The MC3T3-E1 osteoblastic cell line has a demonstrated sensitivity to gravitational loading conditions (Fitzgerald and Hughes-Fulford 1999). These cells were cultured in a 17 T/50 mm warm bore superconductive magnet (Oxford Instruments, Oxford, UK) to study the effect of a net gravitation force varying from 0 g through 2 g on gene expression. A bioreactor, similar to a liquid lift or fluidized bed reactor was designed to support cells in the levitation magnet for long-term studies. This configuration utilized MC3T3 cells grown on Cytodex-3 beads that were suspended in MEM-10% FBS media continually infused through a 3 ml container. The media bottle had 5% CO2/95% air bubbled into the liquid for the experiment duration. The rate of media infusion was controlled by an eight-channel PumpPro MPL (Watson-Marlow Inc., Wilmington, MA, USA) peristaltic pump. Each vial had a dedicated channels to feed and evacuate the media. The feed rate was 200 μl/min and media removal rate was greater than 200 μl/min. The media inlet port was positioned lower than the outlet port to ensure the sample containers did not overflow. Employing an inlet flow rate of 200 μl/min is equivalent to adding four drops of media per minute, resulting in one complete volume exchange every 15 min. The cell perfusion method was designed to have minimal fluid shear, so as not to confound observed gene expression changes from magnetic levitation versus fluid shear effects. This perfusion method percolates media through the bead bed and exposes the cells to much less fluid shear than rotating bioreactors used for microgravity simulations.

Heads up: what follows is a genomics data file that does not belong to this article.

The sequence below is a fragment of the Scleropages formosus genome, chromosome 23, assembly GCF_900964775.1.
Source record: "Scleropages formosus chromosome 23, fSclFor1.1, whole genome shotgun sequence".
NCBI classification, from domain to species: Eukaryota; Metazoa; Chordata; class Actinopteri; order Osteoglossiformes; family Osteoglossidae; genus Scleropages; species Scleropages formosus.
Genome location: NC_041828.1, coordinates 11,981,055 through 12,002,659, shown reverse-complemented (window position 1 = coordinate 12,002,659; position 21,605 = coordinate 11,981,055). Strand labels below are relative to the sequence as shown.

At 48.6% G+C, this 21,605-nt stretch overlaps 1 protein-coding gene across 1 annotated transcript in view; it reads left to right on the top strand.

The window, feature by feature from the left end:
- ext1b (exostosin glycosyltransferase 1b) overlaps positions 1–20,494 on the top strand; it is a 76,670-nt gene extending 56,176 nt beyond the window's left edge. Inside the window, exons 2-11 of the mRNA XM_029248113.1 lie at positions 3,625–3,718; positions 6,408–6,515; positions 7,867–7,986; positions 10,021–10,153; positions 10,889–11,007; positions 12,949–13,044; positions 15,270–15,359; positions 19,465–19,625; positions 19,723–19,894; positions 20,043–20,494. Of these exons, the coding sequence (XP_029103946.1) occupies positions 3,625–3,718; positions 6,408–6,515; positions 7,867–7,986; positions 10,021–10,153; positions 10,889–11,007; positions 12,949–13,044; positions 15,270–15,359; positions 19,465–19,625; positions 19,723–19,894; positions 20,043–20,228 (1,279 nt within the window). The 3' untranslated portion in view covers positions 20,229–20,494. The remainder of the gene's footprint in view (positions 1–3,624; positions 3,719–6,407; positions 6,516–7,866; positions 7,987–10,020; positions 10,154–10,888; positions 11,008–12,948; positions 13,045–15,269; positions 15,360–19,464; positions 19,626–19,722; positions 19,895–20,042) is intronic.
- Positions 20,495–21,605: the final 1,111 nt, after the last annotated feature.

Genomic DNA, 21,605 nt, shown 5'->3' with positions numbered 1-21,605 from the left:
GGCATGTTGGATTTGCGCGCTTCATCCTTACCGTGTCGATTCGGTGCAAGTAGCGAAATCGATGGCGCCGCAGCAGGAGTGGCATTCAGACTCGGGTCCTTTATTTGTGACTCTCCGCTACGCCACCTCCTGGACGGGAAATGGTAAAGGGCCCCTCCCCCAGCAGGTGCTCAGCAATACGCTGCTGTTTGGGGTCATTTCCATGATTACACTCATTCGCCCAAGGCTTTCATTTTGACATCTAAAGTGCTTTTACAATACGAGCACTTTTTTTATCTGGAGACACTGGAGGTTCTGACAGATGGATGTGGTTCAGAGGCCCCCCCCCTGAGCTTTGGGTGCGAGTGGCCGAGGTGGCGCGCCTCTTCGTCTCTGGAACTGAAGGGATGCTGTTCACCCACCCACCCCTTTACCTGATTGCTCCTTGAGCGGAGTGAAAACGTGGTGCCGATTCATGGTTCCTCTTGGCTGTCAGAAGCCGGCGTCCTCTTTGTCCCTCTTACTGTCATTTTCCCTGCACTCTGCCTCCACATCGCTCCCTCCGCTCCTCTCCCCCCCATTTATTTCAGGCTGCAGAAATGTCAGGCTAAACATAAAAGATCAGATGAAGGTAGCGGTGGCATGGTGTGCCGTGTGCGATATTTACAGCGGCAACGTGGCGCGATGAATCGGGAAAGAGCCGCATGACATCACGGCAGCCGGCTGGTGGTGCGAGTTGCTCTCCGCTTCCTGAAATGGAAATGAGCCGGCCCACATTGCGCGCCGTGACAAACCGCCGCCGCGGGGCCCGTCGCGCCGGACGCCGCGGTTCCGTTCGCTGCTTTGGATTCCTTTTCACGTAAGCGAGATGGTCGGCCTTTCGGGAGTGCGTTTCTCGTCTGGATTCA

The precise levitation zone was determined by placing the chamber where a water drop levitates. This was monitored with an Elmo MN42H (Elmo USA, Plainview, NY, USA) video camera located in the magnet bore. The magnet bore was maintained at 37 ± 0.1°C using a heat exchanger comprising of two concentric tubes with water passing through the space between the tubes controlled by a RTE-740D water reirculator (Thermo Scientific Waltham, MA, USA). Note that when 0 g and 2 g is specified in the data assume a deviation of ±0.1 g from the stated value.

This experiment effectively simulates orbital freefall conditions because the magnetic force exactly balances the gravitational force. However, it should be noted that not all cellular components may experience the same force. This is because magnetic force is proportional to differences in magnetic susceptibility. Even though all of the cell will not experience exactly the same forces, it has been demonstrated that body forces for egg embryo components experience a force reduction of ten-fold from their non-levitated values (Valles et al. 1997).

Microarray Methodology